Peru’s failure to stop illegal mining in Madre de Dios has lead to sustained deforestation and pollution in the Tambopata National Reserve of the Amazon jungle.
An Amazon conservation group released satellite images revealing the devastation caused on a stretch of the Malinowski River from May to July this year. The images show deforestation across an area of 712 acres in the Tambopata reserve of Madre de Dios state, which has been under a health emergency since May due to mercury contamination.
“All living soil structure is eliminated, which makes it impossible for vegetation to grow. The river’s course has been modified and altered the natural habitats of migratory fish species,” Sidney Novoa, a technician for the Association of Conservation for the Amazon Basin (ACCA), told El Comercio.
According to a report by the Carnegie Science Institute, Peru’s annual rate of deforestation has tripled since the global financial crisis in 2008 and the subsequent rocketing in the price of gold. The endless supply of illegal miners is taking a devastating toll on one of the most biodiverse places on the planet.
“They are getting 12 to 18 grams a day,” Tambopata reserve overseer Victor Macedo told the New York Times. “They are getting 60 to 80 in the buffer zone and 150 to 200 in the reserve. The miners care more about that than they do about what happens to Tambopata.”
While the price of black-market gold can vary, the average of $30 per gram makes a bad day in illegal mining worth significantly more than an entire month of labor at Peru’s minimum monthly wage is $257.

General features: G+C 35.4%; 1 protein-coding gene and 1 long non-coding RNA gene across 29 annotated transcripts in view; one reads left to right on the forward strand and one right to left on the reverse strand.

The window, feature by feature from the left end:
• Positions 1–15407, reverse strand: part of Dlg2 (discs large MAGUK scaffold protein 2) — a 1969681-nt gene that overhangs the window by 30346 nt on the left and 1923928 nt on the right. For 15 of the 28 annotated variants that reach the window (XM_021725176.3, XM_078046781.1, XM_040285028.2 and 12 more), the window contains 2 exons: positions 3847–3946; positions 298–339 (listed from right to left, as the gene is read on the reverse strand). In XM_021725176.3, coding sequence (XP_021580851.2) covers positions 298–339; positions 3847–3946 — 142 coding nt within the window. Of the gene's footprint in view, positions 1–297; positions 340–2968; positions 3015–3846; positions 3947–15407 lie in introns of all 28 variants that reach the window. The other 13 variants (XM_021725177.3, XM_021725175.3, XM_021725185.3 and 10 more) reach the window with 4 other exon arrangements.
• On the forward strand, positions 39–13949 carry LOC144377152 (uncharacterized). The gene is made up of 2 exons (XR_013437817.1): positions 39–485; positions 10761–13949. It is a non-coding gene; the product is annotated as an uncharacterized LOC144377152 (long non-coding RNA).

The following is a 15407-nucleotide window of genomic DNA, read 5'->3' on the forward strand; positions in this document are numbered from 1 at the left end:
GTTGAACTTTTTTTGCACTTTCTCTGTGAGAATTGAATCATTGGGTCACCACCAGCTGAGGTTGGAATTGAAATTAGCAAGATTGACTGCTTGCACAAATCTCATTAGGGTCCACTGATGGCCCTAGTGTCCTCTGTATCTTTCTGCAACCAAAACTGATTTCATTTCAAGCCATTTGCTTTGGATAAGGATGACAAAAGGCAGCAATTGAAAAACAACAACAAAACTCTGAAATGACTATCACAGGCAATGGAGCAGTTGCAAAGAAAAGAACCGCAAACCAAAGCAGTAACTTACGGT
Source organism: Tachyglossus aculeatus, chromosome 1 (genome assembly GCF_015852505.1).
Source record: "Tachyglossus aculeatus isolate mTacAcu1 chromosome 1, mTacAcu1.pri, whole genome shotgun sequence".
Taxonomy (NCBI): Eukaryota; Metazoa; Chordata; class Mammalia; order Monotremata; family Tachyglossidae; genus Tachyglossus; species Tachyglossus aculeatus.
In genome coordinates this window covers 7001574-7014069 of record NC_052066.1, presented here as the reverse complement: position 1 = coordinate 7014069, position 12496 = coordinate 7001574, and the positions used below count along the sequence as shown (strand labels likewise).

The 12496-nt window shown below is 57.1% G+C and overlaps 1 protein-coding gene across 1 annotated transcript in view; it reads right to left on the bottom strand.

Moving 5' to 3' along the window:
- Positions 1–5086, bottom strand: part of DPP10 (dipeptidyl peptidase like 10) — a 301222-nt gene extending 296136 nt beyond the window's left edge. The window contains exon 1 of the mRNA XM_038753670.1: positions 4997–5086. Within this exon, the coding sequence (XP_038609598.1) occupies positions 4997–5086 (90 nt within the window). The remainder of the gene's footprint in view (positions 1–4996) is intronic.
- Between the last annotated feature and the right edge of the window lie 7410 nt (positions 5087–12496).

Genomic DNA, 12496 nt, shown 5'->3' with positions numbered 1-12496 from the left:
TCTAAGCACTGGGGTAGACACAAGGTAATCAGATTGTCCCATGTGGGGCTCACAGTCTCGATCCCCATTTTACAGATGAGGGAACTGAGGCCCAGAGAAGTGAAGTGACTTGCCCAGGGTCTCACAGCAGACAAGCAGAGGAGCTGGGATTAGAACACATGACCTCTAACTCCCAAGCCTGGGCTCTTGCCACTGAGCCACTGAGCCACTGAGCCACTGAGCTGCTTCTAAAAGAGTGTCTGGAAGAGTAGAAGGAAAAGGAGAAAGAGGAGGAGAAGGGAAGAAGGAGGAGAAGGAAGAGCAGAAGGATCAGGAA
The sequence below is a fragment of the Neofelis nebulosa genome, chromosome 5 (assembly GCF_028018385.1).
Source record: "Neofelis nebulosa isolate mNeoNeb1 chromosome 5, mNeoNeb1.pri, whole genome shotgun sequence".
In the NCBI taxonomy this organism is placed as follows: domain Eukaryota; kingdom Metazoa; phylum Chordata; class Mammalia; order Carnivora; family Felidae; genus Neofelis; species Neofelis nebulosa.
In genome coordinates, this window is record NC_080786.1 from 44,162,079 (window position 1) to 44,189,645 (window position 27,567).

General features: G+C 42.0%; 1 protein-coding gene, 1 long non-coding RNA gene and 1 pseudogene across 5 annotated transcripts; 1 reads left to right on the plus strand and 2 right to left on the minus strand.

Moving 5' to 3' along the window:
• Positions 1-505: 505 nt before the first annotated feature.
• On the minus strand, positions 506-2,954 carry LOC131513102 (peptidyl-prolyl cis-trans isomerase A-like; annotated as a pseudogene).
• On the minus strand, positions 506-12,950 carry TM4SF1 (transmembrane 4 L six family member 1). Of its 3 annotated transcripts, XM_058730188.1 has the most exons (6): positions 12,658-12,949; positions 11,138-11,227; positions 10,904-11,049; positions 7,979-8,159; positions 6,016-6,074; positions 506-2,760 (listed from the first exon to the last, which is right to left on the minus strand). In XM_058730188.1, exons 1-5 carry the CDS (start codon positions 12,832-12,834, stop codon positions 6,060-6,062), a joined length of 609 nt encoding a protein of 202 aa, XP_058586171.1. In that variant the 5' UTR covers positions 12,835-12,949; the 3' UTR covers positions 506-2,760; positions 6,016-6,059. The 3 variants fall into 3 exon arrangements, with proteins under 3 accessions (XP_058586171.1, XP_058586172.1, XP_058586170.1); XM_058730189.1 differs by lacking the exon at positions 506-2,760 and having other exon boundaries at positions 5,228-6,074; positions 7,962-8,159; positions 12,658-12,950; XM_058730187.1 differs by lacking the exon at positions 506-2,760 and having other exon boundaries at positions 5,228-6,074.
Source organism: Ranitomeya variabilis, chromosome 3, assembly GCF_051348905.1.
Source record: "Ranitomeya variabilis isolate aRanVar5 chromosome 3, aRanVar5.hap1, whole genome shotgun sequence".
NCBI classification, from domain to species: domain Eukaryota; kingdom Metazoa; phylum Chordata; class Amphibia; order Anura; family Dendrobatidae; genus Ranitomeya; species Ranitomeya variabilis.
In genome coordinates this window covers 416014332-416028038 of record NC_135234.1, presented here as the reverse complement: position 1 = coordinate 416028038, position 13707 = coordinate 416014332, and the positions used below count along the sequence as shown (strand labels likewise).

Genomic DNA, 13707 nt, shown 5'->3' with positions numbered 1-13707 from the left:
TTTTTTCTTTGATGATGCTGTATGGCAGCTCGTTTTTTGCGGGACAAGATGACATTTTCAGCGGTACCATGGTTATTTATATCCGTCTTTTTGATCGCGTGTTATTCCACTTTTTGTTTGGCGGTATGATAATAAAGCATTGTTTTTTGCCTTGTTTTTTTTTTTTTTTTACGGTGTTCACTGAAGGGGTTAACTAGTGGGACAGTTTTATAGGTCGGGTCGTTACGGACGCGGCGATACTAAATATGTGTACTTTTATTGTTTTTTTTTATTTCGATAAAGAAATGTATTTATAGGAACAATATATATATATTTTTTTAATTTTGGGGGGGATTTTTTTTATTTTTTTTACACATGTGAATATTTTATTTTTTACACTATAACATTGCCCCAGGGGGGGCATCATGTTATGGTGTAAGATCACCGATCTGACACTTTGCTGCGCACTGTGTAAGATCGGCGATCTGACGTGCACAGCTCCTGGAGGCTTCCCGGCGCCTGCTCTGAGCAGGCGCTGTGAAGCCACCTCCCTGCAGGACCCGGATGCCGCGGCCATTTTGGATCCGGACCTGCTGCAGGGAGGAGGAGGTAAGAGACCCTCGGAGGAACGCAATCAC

Tambopata was untouched a year ago, however a lack of government resources has meant a steep decline in patrols. The Chief of the National Service of Protected Natural Areas (Sernap) Pedro Gamboa told El Comercio that 15 marines were stationed at a watch-post to disrupt illegal mining activities. However now they are only rangers.
A report by the Global Initiative Against Transnational Organized Crime (GIATOC) stated that gold mining is being increasingly taken over by organized crime groups and that 28% of the nation’s gold comes from illegal sources. This percentage accounted for $1 billion in just 9 months of 2014.
Thirty tons of mercury are dumped in rivers across Peru every year. Within the Madre de Dios province alone 40% of people across 97 villages were found to have dangerous levels of mercury in their bodies. Miners use mercury because it binds with gold to form amalgam which is easier to extract.
Local communities are especially vulnerable due to their reliance on rivers for food and water. Mercury poisoning can cause chronic headaches, kidney damage and permanent brain damage in children.
“The next generation will pay for what we are doing now,” environment minister Manuel Pulgar told reporters.
“The role of authority is to understand the problem,” he told reporters. “We bring neither solutions or problems, we have come to listen. The first thing is to understand what the problem is.”
“We do not propose violence, forced or otherwise, but of course there has to be discipline within a country. I seek a consensus around which you can all work,” he later told local mining chiefs.
Last December saw protests in the region lasting over a week bringing the state capital Puerto Maldonado to a standstill. The dispute was over two laws put into place by then president Ollanta Humala to crackdown on illegal mining.
Kuczynski highlighted his commitment to increase investment in local projects. He also offered better formalization and “social revolution.”
“It does not bother me, a bit of smuggling,” he said previously. He has since retracted that statement.
Peru is Latin America’s top producer of gold. The biggest buyers are Switzerland, Canada, United States, India and the United Kingdom.
Peru losing its battle against illegal gold mining (mining.com)
Peru’s dirty gold (Al Jazeera)
Gold Mining Ravages Peru (Carnegie Science)